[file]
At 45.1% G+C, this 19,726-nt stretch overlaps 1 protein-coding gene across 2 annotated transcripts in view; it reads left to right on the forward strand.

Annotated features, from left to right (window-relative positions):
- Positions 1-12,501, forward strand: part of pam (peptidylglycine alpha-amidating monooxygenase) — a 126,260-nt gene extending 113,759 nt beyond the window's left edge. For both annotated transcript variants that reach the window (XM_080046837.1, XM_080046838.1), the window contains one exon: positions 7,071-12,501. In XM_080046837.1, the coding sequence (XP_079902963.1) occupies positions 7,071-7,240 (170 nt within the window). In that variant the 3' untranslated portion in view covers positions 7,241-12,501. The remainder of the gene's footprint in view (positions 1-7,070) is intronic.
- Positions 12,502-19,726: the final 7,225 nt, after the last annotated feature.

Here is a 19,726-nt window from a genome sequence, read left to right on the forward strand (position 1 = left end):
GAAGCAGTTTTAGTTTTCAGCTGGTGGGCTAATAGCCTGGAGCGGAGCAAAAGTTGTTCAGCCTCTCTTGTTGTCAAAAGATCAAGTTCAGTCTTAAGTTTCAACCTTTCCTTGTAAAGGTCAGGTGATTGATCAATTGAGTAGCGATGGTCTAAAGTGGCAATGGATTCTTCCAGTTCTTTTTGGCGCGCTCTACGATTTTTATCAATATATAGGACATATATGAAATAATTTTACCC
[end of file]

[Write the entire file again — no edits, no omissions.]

At 45.1% G+C, this 19,726-nt stretch overlaps 1 protein-coding gene across 2 annotated transcripts in view; it reads left to right on the forward strand.

Annotated features, from left to right (window-relative positions):
- Positions 1-12,501, forward strand: part of pam (peptidylglycine alpha-amidating monooxygenase) — a 126,260-nt gene extending 113,759 nt beyond the window's left edge. For both annotated transcript variants that reach the window (XM_080046837.1, XM_080046838.1), the window contains one exon: positions 7,071-12,501. In XM_080046837.1, the coding sequence (XP_079902963.1) occupies positions 7,071-7,240 (170 nt within the window). In that variant the 3' untranslated portion in view covers positions 7,241-12,501. The remainder of the gene's footprint in view (positions 1-7,070) is intronic.
- Positions 12,502-19,726: the final 7,225 nt, after the last annotated feature.

Here is a 19,726-nt window from a genome sequence, read left to right on the forward strand (position 1 = left end):
GAAGCAGTTTTAGTTTTCAGCTGGTGGGCTAATAGCCTGGAGCGGAGCAAAAGTTGTTCAGCCTCTCTTGTTGTCAAAAGATCAAGTTCAGTCTTAAGTTTCAACCTTTCCTTGTAAAGGTCAGGTGATTGATCAATTGAGTAGCGATGGTCTAAAGTGGCAATGGATTCTTCCAGTTCTTTTTGGCGCGCTCTACGATTTTTATCAATATATAGGACATATATGAAATAATTTTACCC